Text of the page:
While Covid may have killed our international musicians from touring it certainly hasn’t stopped our local talent from writing and performing brilliant music. If you do one thing, make it going to see a live show and supporting our Melbourne bands. They are working so bloody hard to keep the scene alive so cough up some of your hard-earned and buy the t-shirt or that ticket and go and have some fun!

If you suffer from FOMO then don’t delay, Among The Restless have lots of gigs on the radar, hit up their social pages to see where you can find them next. Big things are coming from these guys and if the Wastecase Single Launch was any indication It’s going to one wild ride!

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Suzi Quatro – The Devil In Me

If anything good could come from the circumstances the world continues to face in 2021, the new album from Suzi Quatro, The Devil In Me must surely feature at the top of the list.

COVID-19 continues to bring destruction and despair, and without wishing to make light of any of the horrible circumstances people face the world over, how dare this virus conceive of the notion that it could get the better of the queen of rock n roll herself. It was good news indeed, but little surprise to loyal fans, that Suzi Quatro had indeed overcome the horrible effects of COVID and kicked its arse in true rock style.

Due for release on March 26th through SPV/Sledgehammer and available as a CD DigiPak or 2 LP in Gatefold with bonus tracks, (Can I Be Your Girl & Desperado), the cover art of this brilliant collection says it all.  A scorching, smoking, sizzling Suzi Quatro in sensational form, stamping her brilliant brand on page 2021 in the annals of music history.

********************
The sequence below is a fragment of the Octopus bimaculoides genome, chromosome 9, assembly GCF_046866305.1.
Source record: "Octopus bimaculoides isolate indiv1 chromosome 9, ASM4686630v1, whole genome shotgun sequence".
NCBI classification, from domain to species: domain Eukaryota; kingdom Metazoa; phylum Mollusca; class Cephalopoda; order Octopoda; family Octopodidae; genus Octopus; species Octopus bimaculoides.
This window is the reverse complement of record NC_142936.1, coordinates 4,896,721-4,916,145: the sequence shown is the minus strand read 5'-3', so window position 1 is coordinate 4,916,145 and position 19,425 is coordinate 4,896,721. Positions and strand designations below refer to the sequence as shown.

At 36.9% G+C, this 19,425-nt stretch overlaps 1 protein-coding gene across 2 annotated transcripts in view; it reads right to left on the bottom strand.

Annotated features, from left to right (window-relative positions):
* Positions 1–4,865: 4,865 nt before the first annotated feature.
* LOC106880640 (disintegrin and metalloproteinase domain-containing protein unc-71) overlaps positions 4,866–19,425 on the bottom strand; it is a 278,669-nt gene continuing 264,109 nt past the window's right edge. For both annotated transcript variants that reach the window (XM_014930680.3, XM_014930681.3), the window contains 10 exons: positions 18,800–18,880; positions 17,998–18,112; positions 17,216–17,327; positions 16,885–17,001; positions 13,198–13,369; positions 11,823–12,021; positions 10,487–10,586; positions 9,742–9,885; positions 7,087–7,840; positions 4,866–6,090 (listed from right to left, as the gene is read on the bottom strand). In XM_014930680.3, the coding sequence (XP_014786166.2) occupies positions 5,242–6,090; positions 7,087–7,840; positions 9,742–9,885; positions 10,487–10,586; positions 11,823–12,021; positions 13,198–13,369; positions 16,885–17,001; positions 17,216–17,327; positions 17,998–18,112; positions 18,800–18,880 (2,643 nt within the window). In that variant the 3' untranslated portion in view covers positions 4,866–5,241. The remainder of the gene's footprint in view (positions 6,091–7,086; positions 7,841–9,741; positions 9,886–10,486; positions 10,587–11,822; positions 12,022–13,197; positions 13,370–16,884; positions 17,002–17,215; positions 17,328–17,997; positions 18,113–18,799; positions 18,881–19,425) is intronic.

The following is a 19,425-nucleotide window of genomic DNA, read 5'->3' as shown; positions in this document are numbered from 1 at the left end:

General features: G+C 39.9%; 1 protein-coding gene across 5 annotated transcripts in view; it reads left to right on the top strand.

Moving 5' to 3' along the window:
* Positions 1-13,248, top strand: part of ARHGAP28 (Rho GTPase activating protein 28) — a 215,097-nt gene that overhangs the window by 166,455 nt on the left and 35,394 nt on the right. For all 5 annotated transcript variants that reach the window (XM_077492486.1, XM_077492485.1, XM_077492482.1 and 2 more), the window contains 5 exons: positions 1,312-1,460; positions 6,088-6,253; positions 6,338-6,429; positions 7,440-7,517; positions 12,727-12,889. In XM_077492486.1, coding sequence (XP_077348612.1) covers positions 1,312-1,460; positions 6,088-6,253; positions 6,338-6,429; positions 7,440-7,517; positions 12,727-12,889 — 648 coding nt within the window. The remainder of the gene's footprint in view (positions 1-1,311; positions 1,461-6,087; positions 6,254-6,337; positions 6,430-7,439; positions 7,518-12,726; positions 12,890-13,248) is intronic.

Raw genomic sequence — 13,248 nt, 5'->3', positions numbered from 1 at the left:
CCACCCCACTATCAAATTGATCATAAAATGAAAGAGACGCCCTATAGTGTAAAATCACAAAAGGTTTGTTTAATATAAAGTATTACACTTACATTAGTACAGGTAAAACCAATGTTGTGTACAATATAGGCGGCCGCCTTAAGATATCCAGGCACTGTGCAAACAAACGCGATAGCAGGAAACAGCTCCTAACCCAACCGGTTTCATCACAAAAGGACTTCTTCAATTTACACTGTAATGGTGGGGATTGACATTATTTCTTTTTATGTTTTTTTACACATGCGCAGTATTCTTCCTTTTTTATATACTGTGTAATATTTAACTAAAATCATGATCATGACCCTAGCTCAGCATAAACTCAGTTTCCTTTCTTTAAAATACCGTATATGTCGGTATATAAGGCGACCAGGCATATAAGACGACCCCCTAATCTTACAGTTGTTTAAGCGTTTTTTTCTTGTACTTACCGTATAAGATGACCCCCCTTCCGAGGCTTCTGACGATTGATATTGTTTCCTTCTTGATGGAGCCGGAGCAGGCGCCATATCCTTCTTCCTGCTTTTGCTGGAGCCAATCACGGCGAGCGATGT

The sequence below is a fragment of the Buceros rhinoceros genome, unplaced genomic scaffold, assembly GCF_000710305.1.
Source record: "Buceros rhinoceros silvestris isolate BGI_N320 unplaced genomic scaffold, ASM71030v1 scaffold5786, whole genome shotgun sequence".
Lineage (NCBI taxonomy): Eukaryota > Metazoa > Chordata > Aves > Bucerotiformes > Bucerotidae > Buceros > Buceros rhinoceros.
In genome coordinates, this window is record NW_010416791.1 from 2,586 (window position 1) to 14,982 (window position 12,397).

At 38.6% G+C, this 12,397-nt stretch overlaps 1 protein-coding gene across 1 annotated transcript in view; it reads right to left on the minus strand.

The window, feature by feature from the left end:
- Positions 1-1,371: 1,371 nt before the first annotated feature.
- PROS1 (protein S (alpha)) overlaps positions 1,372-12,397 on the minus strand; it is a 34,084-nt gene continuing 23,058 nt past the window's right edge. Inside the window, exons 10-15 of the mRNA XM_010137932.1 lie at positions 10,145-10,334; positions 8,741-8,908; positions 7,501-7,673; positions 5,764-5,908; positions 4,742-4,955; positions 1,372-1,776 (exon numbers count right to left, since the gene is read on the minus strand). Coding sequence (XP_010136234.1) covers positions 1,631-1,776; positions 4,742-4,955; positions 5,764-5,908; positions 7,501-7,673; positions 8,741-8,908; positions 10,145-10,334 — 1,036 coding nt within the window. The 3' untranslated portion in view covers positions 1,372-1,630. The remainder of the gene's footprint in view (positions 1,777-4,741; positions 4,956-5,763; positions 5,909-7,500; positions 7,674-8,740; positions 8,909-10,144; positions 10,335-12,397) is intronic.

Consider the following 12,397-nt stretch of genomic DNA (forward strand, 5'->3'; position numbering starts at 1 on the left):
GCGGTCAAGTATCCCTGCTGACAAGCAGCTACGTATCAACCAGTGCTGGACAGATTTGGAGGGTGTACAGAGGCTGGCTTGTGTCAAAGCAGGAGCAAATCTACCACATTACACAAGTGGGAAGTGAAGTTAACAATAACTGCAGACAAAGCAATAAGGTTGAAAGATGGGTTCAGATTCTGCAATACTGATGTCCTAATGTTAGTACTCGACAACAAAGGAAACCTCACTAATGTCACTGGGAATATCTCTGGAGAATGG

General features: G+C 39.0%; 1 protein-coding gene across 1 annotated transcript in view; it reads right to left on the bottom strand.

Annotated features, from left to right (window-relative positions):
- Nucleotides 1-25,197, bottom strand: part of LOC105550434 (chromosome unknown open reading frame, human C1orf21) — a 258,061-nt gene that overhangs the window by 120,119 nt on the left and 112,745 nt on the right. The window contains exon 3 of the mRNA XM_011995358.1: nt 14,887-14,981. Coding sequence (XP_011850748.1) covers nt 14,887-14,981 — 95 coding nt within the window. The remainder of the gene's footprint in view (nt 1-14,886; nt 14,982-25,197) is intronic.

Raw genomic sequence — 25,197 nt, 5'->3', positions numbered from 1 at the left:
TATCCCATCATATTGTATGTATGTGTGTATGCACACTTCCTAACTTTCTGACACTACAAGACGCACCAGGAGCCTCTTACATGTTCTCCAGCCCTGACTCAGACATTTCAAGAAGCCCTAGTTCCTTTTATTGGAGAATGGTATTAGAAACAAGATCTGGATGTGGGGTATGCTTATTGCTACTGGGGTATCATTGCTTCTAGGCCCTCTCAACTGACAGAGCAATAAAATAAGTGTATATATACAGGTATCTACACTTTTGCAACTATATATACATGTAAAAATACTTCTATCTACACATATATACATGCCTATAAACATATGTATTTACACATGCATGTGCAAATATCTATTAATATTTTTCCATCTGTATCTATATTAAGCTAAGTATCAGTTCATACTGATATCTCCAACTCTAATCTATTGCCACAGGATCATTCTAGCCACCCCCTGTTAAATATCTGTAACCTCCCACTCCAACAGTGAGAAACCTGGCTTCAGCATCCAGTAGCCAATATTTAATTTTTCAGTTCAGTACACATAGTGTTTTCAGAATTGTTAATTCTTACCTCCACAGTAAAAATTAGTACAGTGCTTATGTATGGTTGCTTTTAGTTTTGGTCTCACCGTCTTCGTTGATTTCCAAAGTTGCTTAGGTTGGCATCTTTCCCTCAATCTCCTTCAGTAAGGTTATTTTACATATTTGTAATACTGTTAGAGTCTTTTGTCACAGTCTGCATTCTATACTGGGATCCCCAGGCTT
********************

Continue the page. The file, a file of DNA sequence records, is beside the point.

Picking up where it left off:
The Devil In Me…OH MY GOD.  I had unreasonably high expectations after No Control, but Suzi has still managed to blow those lofty anticipations out of the stratosphere.  With the world of live music put on hold for 2020, Suzi and her son Richard Tuckey decided that the year would not go to waste.  After stumblin’ in to their magnificent musical partnership in the creation of No Control, which really started with an idea and a few demo recordings, the team is back, and in magnificent form.  No Control had many stand-out features that made it an overwhelmingly enjoyable album, but the creative partnership and the organic results, made manifest in the music were the true champions of the collection.  With The Devil In Me we bear witness to a maturing of the sound and creativity, all wrapped in a rollercoaster of an album, oozing honesty, diversity, and absolute musical brilliance.  With tracks like Get Outta Jail and Isolation Blues, I feel that Suzi will forgive me for referring to this album as a child of lockdown, but what we discover are the results of time and dedicated efforts. No tour schedules or other outside interference, interrupting the creative process.  One of the most remarkable elements of this album is how Suzi and Richard have drawn from the well of two lifetimes of musical influence and provided us with a veritable kaleidoscope of styles.  From decades of blues-infused stimulation to Motown magnificence, to the magic of classic rock n roll with all the thrill of your first trip down to Devilgate Drive, our dynamic duo have rolled them into such a monumentally brilliant work that has, quite literally, something for everyone. From the first moment, the opening title track envelopes you in the exciting notion that Suzi is far from finished in thrilling the world with her unique and timeless style.  The Devil In Me surreptitiously eases the listener into the new collection.  It’s only later that you realise how seductive this number is with all its nestled elements of hooky guitar, claps, and harmonica. But subsequently Hey Queenie and then Betty Who? continue the journey so brilliantly and together, after only 3 tracks, they're enough to turn any Mama’s Boy into a Daytona Demon. Little wonder with the contribution of the wonderful Cherie Currie providing guest vocals on Betty Who?